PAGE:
Suboxone comes FDA-approved for treating opioid dependence. The medication is also recommended by ASAM (American Society of Addiction Medicine). Suboxone helps with treating opioid dependence by minimizing the withdrawal symptoms that accompany quitting or reducing consumption.

A 2008 clinical trial examined the effects of a medication used to treat young adults with opioid addiction over an extended period. Data show that patients who received counseling along with Suboxone during the 12-week trial had notably better outcomes than those who took the standard route of detoxification followed by counseling. The young adults addicted to opioids – morphine, heroin, and prescription painkillers – were more likely to abstain from using opioids, marijuana, and cocaine than the group who received counseling after short-term detox. They were also less likely to inject drugs than the control group and less likely to drop out of the treatment program.

As mentioned above, Suboxone has two ingredients: naloxone and buprenorphine. Each of these drugs has a distinct role.

  • Naloxone: The only reason for naloxone’s inclusion in Suboxone is to reduce the chance of the medication being abused. Naloxone is an opioid antagonist. As such, it blocks the positive effects of opioids. If you’re dependent on opioids and you decide to inject Suboxone, the naloxone component could trigger the onset of hazardous withdrawal symptoms. This can occur because the medication counters the effects of opioids and pushes you into instant withdrawal. To reduce the likelihood of this happening, you could use the film form of Suboxone. This releases less naloxone than an injection, meaning that instant withdrawal is less likely.
  • Buprenorphine: Buprenorphine shares some effects with opioid drugs, but at the same time it blocks some of the effects of opioids, making it an opioid partial agonist-antagonist. It is the buprenorphine content that serves to treat dependence on opioid drugs by mitigating withdrawal symptoms and cravings. Additionally, buprenorphine is a partial opioid agonist-antagonist, so the medication does not deliver the high associated with most opioids.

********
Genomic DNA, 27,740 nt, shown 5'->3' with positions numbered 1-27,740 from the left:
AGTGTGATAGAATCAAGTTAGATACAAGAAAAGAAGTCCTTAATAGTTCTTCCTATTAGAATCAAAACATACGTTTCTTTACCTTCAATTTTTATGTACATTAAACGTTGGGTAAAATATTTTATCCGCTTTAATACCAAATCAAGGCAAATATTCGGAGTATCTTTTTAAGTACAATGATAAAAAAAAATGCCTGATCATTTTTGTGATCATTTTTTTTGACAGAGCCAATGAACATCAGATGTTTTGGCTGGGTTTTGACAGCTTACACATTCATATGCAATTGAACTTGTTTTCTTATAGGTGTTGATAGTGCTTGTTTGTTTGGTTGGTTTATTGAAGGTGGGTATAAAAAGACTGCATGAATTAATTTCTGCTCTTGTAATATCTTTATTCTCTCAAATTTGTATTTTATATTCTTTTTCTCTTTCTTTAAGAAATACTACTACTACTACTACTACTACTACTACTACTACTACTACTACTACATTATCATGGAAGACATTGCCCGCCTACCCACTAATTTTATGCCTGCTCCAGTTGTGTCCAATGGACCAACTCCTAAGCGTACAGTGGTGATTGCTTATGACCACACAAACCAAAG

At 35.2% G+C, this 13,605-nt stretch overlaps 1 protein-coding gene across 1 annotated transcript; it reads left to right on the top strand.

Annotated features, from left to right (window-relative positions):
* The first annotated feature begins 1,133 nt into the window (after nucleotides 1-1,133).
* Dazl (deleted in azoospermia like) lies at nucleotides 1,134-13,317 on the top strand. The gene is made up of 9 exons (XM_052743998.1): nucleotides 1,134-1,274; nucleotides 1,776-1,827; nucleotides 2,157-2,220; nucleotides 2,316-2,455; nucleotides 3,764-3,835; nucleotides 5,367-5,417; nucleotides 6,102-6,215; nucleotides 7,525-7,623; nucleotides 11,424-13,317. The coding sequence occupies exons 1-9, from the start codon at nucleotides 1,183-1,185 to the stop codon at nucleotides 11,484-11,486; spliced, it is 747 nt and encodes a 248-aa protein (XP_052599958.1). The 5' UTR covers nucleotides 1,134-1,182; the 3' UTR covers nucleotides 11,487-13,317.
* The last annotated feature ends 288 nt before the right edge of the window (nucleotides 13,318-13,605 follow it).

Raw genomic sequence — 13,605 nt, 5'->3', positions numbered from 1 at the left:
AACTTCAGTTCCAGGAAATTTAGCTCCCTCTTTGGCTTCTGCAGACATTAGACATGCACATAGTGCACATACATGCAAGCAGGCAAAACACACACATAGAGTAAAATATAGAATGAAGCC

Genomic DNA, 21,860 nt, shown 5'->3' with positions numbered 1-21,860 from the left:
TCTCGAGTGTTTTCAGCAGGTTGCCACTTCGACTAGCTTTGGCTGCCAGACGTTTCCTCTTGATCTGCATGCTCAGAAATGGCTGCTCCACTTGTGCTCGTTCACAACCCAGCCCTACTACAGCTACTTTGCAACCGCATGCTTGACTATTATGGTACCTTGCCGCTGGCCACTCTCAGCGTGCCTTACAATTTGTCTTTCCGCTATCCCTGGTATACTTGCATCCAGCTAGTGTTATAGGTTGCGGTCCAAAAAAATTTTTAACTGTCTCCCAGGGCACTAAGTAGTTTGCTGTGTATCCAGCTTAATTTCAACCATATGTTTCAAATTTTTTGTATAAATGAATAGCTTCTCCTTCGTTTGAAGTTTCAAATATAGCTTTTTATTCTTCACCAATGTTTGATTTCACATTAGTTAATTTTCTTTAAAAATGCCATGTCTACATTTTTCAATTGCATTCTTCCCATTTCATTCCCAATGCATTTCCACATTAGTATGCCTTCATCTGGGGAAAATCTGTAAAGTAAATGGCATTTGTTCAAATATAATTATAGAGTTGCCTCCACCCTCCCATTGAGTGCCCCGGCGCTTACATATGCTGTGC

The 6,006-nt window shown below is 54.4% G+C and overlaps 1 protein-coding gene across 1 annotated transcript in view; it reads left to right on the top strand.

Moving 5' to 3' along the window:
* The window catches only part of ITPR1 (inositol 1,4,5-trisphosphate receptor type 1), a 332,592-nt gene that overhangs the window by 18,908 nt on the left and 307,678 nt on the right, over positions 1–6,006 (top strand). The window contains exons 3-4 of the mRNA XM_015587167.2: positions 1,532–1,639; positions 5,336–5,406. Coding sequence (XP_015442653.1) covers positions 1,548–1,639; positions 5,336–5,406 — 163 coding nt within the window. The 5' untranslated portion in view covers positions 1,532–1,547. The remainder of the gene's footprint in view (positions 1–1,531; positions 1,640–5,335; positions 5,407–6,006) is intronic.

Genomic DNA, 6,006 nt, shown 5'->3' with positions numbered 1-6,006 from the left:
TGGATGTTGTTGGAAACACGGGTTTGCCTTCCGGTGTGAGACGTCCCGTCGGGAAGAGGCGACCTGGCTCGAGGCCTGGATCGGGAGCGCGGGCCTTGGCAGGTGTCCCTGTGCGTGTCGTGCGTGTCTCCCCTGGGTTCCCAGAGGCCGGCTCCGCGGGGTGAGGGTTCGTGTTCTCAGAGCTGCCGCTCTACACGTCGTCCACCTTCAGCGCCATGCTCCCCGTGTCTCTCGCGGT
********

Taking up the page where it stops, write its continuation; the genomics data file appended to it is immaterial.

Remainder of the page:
There are 2 distinct phases to the treatment of opioid dependence:

  1. Induction phase
  2. Maintenance phase

Suboxone is normally used during both phases.

During induction, Suboxone can lessen withdrawal symptoms if opioid use is being either reduced or stopped. The medication will only be used during the induction phase for those addicted to short-acting opioids, including morphine, codeine, heroin, and oxycodone. Suboxone will only be introduced when the effects of the opioids have started to diminish, and withdrawal symptoms begin.

When treatment shifts into the maintenance phase, Suboxone is used for an extended period once the dosage has stabilized. The goal of this phase is to ensure cravings and withdrawal symptoms are managed as you advance through your treatment program. This could last several months to a year.

When you stop using Suboxone, your doctor will employ a slow dosage taper so that you don’t experience any unpleasant side effects.

If you have developed an addiction to any type of opioids, kickstart your recovery at Gratitude Lodge in Southern California.

Suboxone Side Effects FAQs

What are the side effects of Suboxone?

The side effects of Suboxone include nausea, vomiting, constipation, headaches, dizziness, and sweating. In rare cases, it may also cause breathing difficulties or an allergic reaction.

How does Suboxone affect your body?

Suboxone works by binding to the same mu-opioid receptors in the brain to which opioids bind, which can help reduce the intensity of opioid withdrawal symptoms and cravings. However, it can also cause side effects like drowsiness, slowed breathing, and decreased blood pressure.

What is Suboxone used for?

Suboxone is a medication used to treat opioid addiction. It is a combination of buprenorphine and naloxone, and it works by reducing cravings and opioid withdrawal symptoms, while also blocking the effects of other opioids if they are taken while on Suboxone.

Can Suboxone cause headaches?

Yes, headaches are a possible side effect of Suboxone. If you experience severe or persistent headaches while taking Suboxone, speak with your healthcare provider as they may need to adjust your dosage or explore other treatment options.